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elita
Apr 14, 2009 elita rated it really liked it  ·  review of another edition
This book is what every anthology should be: a collection of funny, poignant, well-written essays about a topic every woman can relate to, body image. This book is for everyone who has ever been brought to tears by a 3-way mirror or who fears and loathes bathing suit season. I devoured this book (heh).
Alyssa
Feb 09, 2011 Alyssa rated it it was amazing  ·  review of another edition
Shelves: non-fiction
It was a wonderful book filled with the emotions and experiences of many women whom we can all relate to. I loved all of the stories. Immediately upon finishing the book I wanted to find out more about each contributing author. (although there is some language in some of the accounts)
Gayle
Dec 23, 2009 Gayle rated it really liked it  ·  review of another edition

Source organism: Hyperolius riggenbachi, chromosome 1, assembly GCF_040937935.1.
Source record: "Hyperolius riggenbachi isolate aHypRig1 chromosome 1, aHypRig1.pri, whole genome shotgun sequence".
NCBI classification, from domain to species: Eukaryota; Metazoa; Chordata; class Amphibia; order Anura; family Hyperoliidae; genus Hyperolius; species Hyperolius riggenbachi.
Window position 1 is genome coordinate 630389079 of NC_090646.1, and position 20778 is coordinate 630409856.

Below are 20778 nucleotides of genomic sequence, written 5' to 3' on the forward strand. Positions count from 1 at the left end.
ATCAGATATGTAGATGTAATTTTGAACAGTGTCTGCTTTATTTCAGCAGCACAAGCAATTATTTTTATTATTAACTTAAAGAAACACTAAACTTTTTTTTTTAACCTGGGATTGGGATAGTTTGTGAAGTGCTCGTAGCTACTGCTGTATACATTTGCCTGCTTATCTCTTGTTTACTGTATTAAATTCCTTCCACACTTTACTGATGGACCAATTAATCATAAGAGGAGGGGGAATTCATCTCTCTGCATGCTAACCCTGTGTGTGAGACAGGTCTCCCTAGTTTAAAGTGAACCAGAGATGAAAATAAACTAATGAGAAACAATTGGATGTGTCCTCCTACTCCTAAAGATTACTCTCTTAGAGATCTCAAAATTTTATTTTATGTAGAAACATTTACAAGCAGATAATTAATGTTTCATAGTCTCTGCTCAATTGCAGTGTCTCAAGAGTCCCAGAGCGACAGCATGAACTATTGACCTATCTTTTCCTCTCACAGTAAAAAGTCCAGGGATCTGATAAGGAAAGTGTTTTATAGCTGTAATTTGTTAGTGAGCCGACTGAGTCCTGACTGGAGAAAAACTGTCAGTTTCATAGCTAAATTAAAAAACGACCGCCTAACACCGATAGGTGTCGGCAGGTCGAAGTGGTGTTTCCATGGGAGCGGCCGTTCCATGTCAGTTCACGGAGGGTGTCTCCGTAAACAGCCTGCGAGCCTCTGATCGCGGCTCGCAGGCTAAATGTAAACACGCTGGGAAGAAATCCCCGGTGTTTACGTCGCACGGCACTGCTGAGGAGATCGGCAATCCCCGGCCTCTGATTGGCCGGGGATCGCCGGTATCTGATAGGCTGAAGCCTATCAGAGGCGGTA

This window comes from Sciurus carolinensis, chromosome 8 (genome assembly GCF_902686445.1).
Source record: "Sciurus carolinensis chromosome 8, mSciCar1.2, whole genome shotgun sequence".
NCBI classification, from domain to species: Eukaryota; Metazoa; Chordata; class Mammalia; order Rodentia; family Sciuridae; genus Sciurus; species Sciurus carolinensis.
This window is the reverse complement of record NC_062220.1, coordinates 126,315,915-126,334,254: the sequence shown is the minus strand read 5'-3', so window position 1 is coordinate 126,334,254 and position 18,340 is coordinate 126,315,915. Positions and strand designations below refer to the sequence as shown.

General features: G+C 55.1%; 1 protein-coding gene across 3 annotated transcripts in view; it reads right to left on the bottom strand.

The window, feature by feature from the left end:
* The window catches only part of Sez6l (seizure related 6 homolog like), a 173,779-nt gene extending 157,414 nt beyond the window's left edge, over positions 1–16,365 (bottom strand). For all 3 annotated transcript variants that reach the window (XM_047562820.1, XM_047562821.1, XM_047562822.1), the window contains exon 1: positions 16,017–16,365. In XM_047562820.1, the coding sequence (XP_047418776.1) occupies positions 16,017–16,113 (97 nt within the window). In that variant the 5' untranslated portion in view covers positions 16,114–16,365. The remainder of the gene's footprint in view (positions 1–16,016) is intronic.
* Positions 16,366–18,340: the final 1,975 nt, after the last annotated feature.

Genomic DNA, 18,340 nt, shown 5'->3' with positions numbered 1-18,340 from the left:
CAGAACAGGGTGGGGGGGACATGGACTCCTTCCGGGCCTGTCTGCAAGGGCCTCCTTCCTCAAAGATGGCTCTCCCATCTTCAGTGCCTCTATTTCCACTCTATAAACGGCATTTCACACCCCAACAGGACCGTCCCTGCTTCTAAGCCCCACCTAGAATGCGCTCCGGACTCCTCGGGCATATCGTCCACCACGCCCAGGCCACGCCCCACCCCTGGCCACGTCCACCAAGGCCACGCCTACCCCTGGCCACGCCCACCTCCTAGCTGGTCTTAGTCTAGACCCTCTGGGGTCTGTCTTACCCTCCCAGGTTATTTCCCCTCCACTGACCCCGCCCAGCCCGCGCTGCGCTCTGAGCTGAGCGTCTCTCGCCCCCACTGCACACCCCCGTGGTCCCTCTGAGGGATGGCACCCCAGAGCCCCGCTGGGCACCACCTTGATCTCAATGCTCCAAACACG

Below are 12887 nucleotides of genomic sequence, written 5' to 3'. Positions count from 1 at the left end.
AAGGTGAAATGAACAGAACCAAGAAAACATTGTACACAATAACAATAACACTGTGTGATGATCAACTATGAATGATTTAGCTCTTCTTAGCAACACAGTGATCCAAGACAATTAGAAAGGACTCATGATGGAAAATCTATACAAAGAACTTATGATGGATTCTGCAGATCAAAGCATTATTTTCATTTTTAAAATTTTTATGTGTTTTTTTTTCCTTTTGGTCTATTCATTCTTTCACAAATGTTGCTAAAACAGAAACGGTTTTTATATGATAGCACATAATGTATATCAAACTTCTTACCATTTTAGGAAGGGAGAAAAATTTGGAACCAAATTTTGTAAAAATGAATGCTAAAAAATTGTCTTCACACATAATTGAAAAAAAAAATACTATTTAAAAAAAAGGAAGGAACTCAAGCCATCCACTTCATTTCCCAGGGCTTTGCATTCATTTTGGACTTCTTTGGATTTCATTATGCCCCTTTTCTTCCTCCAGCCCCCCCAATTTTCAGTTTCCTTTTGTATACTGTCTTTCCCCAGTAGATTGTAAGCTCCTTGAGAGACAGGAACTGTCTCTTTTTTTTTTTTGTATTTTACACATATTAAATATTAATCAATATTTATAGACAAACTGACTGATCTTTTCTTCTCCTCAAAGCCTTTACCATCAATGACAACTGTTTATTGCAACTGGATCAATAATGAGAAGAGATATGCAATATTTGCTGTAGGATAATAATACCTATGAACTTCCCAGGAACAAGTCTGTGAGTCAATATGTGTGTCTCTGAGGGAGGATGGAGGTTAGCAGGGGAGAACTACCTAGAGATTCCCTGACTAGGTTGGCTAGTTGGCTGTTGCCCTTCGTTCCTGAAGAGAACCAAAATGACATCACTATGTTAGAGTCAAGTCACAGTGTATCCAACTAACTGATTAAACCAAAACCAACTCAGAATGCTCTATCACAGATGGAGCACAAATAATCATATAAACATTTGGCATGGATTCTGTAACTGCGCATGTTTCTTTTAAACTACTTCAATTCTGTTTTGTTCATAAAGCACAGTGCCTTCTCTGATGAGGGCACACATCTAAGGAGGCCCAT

Picked this up yesterday and immediately read the intro and first three short stories. Would have loved to stay up all night - it's THAT good!
Ellen
Aug 07, 2011 Ellen rated it liked it  ·  review of another edition
There were several stories in this book that were really heartfelt and inspiring. I particularly enjoyed the ones that showed me a cultural perspective on food and eating that was new to me -- people from different countries, with very different jobs, different upbringings, etc. It really drove the point home that, though our individual experiences may vary, we've all apparently got issues with food!

That said, there were a good number of pieces that I didn't feel added much to the collective sto
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Julie
Apr 16, 2009 Julie rated it really liked it  ·  review of another edition